Czechia: People under 60 won’t receive AstraZeneca and J&J vaccines

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The Czech Ministry of Health recommended that people under the age of 60 should not receive AstraZeneca and Johnson & Johnson vaccines, stated the ministry in a press release referring to the opinion of the Czech Vaccinological Society and the State Institute for Drug Control. However, anyone who has already received the first dose of AstraZeneca will get their second dose with the same vaccine.

Other European countries adopted similar age restrictions much earlier, but the authorities in the Czech Republic have long opposed this step.

Czech authorities decided to follow suit due to a rare side effect seen with both vaccines, the so-called thrombocytopenia syndrome (TTS), which causes blood clots in the brain. According to the European Medicines Agency (EMA), about 0.01 percent of those vaccinated, mainly in the younger age group, suffer from TTS.

The Czech Republic uses vaccines from four manufacturers and has so far administered over 6 million doses in total, including 600,000 doses from AstraZeneca and about 56,000 doses from Johnson & Johnson.

The Ministry has already informed vaccination centers and general practitioners about the new guidelines. Experts have also prepared recommendations on how to proceed if TTS occurs.

“I welcome that the State Institute for Drug Control prepared an information letter for healthcare providers, giving them recommendations on how to proceed if someone develops health complications due to this rare side effect,” said Health Minister Adam Vojtěch.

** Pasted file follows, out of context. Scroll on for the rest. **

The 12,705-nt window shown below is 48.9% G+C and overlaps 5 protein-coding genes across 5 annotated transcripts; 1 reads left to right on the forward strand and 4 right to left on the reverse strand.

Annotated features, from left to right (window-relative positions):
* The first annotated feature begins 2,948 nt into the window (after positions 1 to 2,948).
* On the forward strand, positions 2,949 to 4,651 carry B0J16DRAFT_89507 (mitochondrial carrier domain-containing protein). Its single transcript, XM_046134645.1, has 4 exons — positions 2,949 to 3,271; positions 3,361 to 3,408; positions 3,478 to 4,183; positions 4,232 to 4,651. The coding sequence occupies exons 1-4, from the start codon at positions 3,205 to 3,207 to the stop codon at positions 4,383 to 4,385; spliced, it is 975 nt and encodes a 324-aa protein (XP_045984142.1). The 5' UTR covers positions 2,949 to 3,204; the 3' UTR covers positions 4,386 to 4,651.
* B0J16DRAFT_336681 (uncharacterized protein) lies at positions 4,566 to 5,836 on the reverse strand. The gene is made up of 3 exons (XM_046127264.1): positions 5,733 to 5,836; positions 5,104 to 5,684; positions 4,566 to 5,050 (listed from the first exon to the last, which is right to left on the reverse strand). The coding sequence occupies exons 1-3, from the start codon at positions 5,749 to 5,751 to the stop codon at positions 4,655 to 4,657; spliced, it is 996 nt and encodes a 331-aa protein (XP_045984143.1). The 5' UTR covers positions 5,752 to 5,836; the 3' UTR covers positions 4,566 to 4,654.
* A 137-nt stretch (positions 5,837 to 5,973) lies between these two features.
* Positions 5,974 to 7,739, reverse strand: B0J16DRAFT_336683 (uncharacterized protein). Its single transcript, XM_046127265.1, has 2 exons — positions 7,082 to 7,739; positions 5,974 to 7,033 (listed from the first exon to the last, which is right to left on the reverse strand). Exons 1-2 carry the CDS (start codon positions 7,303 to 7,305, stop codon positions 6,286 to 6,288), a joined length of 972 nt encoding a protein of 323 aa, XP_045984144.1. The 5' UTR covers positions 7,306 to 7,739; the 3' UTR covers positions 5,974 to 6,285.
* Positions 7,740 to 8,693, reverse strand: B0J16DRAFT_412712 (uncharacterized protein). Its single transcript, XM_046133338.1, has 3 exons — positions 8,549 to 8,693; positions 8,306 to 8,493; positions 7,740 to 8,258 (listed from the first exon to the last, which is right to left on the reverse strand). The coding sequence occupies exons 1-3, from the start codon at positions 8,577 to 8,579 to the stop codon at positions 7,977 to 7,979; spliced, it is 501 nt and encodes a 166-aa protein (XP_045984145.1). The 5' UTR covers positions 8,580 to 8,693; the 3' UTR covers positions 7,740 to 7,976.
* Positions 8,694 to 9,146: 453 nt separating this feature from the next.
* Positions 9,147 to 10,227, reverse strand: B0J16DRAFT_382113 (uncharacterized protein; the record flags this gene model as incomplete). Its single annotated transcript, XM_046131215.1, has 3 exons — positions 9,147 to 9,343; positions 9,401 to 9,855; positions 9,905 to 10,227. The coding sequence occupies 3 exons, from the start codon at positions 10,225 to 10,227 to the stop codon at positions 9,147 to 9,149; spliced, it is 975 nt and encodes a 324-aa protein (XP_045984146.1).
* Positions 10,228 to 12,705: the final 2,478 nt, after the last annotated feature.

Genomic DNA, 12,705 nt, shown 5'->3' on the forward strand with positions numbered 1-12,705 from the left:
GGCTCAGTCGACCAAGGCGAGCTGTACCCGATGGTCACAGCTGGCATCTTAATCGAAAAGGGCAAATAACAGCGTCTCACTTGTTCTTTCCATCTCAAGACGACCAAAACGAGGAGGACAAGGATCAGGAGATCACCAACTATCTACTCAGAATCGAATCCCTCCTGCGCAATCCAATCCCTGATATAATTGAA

The Vaccinological Society recommended lowering the age as early as May 20. Some countries do not even administer AstraZeneca and Johnson & Johnson to people in the 50 to 60 age group. The new decision could be problematic, especially for general practitioners who use mainly these two vaccines.

Doctors often have to persuade patients to get AstraZeneca due to information about the risk of thrombosis, reported in media in the past several months. General practitioners also argue that thrombosis is more common from having the COVID-19 infection rather than after vaccination. Smokers or women using hormonal contraception are also more at risk.

Restricting the use of both types of vaccines was last addressed by the Ministry of Health at the end of May, under the team of former Health Minister Petr Arenberger.

“The Ministry of Health has decided not to restrict vector-based vaccines from AstraZeneca and Johnson & Johnson. Both of these vaccines are safe, which has been repeatedly confirmed by the recommendations of the European Medicines Agency,” said the then spokeswoman of the Ministry of Health Jana Schillerová.

Title image: In this Friday, Feb. 19, 2021 file photo, a pharmacist prepares a syringe from a vial of the AstraZeneca coronavirus vaccine during preparations at the Vaccine Village in Antwerp, Belgium. (AP Photo/Virginia Mayo, File)

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